Michael Joseph Miguel

Leemore, California

April 11, 1967

In early 1967, the Vietnam war was still in its infancy. Troops were moving in, political speeches of a fast and swift victory were heard throughout the United States. A commitment to duty and honor was shown by thousands of men and women ready to fight communism. Of course there would be no escalation, of course there would be some deaths, and of course we would win. How dare a small foreign country even think about fighting the US Armed Forces.

Just as in previous wars, the call to duty was a personal decision. From 1965-67, men (and women) would leave their secure homes and dreams, forget about having their obligated 2 children and family, and put off ambitions of business, farming, and professional services. The majority of individuals entering the Service did so on their own, and for their own reasons. We believed our President. We met the challenge of what our fathers had done and heard their stories. We were a 60’s generation that had no fear and longed for a break in the routine taught by our parents.

A little known fact was that there were thousands that joined in this critical timeframe that were either in College at the time or had already graduated. Michael Miguel was already 23 years old when he joined the Marine Corps, and the pride swelled. It was, of course, his duty. College-educated, he was a born leader and the 18-year-olds looked up to him with respect.

Michael, like many at the time, made a personal decision to be one of the best. A ‘Grunt’. Tempted to go through Officer Candidate School, he wanted to go fight. No more schooling, no desk job, no strategic thinking or analytical thoughts. Fight. Kill. Ofcourse he would make a difference. Of course he would be part of something worthwhile that would count. Our President said so.

Arriving in Vietnam, he was infused into the 26th Marine Regiment, Company E, 2nd Battalion. He had just been though the arduous Advanced Infantry Training at Camp Pendleton, CA. There wasn’t a weapon of death that he couldn’t handle. Rocket-Propelled Grenades. Bazookas. Machine-guns. He was taught that the ‘gooks’ were sneaky….but never as smart as a well-prepared, well-trained US Marine. He was ready as soon as he touched the land over there.

Marines that went to Vietnam were located in the “I” Corps, the most northern sections to defend and destroy the NVA as they tried to cross over the Demilitarized Zone. Their routine became almost ritual with search and destroy missions, firefights, constantvigilance of an enemy they couldn’t find. PFC Miguel was part of a well-oiled fighting machine tuned to perfection over hundreds of years of combat experience. The problem was that they were now fighting similar soldiers that had the same amount of history…..and on their turf.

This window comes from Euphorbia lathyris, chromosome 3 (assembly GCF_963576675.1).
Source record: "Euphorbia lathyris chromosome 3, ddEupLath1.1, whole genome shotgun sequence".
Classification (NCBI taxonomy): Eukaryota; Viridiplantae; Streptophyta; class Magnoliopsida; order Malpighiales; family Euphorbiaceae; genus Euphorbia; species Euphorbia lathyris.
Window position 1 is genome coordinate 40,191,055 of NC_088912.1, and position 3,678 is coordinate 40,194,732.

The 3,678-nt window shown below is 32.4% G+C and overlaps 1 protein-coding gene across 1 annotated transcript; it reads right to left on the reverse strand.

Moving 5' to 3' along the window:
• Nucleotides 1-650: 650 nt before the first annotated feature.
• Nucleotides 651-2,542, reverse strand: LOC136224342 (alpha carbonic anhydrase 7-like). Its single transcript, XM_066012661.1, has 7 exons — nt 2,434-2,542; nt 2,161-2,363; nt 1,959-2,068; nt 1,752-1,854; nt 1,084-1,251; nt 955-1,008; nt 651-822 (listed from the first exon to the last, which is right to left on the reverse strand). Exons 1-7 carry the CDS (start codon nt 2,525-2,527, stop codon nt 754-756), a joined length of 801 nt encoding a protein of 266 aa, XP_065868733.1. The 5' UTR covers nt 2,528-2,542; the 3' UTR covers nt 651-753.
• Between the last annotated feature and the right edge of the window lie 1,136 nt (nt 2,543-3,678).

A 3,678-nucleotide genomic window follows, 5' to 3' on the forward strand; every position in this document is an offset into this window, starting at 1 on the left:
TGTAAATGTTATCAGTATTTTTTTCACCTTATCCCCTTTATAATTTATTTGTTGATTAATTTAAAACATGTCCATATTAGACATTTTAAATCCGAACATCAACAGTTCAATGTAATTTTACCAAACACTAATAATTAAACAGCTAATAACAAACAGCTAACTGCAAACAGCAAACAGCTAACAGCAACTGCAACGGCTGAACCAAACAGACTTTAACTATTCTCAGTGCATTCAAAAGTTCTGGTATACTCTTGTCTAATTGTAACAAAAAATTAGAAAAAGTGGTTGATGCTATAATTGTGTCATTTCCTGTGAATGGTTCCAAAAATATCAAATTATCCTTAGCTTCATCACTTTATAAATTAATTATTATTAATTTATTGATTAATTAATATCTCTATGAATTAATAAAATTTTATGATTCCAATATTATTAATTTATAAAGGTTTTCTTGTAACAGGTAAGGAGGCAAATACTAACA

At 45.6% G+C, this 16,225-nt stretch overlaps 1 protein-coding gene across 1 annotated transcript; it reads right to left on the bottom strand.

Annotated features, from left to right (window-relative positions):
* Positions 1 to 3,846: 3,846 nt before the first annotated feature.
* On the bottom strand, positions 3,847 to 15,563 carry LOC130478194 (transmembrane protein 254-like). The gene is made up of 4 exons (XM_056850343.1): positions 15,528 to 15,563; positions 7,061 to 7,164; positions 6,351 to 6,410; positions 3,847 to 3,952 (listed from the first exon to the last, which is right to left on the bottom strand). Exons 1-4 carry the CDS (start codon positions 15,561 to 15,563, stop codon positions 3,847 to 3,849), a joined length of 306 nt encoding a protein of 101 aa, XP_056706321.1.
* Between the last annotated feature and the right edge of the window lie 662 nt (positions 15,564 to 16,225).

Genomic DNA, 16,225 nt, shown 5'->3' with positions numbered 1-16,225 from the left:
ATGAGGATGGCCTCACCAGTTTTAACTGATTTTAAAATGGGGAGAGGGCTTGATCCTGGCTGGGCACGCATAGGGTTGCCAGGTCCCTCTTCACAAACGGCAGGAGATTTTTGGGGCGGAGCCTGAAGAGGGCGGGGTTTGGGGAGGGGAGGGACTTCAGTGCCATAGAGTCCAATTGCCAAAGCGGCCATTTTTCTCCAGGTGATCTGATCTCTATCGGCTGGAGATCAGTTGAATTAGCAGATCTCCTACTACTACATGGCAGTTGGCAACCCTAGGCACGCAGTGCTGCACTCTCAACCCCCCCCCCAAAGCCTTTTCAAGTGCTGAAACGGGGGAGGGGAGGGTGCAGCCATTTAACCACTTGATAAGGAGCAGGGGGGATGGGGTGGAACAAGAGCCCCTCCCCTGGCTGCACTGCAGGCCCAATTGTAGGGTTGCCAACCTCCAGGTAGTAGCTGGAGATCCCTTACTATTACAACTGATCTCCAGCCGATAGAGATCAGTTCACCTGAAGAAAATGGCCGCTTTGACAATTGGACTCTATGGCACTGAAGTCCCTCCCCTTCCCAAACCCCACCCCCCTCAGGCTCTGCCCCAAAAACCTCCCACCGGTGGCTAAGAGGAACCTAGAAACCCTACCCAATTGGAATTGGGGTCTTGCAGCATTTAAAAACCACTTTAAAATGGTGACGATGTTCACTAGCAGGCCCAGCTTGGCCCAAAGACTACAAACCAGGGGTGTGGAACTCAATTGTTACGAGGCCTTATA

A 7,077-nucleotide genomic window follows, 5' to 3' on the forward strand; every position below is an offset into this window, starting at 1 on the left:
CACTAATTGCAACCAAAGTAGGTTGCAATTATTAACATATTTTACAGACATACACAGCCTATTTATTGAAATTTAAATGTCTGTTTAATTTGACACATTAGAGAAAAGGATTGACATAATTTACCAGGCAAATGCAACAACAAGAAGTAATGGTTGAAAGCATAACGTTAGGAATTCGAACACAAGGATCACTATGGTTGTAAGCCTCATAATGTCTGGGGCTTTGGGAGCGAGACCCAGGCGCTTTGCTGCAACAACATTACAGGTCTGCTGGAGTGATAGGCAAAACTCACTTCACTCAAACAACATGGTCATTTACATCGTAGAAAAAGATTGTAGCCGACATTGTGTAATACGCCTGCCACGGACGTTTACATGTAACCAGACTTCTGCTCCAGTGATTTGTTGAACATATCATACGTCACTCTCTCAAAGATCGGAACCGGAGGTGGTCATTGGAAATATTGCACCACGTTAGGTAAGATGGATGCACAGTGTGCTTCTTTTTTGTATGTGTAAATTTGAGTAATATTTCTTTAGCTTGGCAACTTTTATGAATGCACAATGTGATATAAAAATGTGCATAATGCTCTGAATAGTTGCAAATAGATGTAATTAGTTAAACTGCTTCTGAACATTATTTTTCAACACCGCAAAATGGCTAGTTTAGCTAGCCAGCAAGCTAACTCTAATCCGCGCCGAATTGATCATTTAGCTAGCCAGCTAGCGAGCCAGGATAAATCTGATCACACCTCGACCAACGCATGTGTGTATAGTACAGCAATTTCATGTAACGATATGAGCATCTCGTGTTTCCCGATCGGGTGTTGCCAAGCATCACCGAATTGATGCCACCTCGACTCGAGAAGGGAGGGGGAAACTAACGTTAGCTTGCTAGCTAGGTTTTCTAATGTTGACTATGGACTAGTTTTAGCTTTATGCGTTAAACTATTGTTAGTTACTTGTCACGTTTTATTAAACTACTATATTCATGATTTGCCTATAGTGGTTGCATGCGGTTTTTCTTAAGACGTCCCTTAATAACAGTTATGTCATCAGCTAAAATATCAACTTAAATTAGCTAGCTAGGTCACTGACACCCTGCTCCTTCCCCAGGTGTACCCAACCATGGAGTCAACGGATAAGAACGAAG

On April 11, 1967, Pfc Miguel and a squad were on another mission. Earlier that day the Air Force had done their daily bomb runs outside of Hue in Thua Thien Province. Go in, get a body count, find and kill anything that may be left over. The heat was unbearable with helmet, 65# pack, weapons, grenades, and as much rifle ammunition that they could stick on their bodies. They got to their area of operation that day and found a small crater with a 250# bomb that had been dropped, but never exploded. No visible signs of the enemy around, and the decision was made that they would wire the bomb and explode it so that the NVA couldn’t use it against other unsuspecting Marines. It was time for a short but much-needed break, while Michael and two other Marines decided to get a water refill.

What they didn’t know was that there was enemy activity still in the area, and that the NVA had already located this dud. The ‘dumb gooks’ had left the bomb, as they knew exactly what any squad coming onto it would do. Instead, they carefully planted mines to the north (where the squad was to continue to) and to the east (where the river bed was). They had meticulously covered their tracks and were probably nearby waiting. Leading the way, Pfc Miguel was the first to step on the hidden mine. The explosion was so devastating that there was no sign of him left. The second Marine was killed, but unrecognizable. Oddly, the third man in the line wasn’t even knocked off his feet. He just stood there staring at what happened. Or tried to. He was blinded in both eyes for life.

The Sergeant in command called in an evacuation helicopter to get the wounded and killed out. Now alert, he found the northern mine, blew it in place, and the rest of the squad continued on. It was just another day in ‘Nam, and grieving would have to comelater after the day’s job was done. For some that knew Michael Miguel, the grief would never go away.

For years to follow the enemy would refine their ‘dumbness’ that would cost the lives of tens of thousands of brave dedicated soldiers in a war that we couldn’t lose. Of course.

Michael Joseph Miguel’s name is on the Vietnam Memorial Wall at Panel 18E, Line 16.

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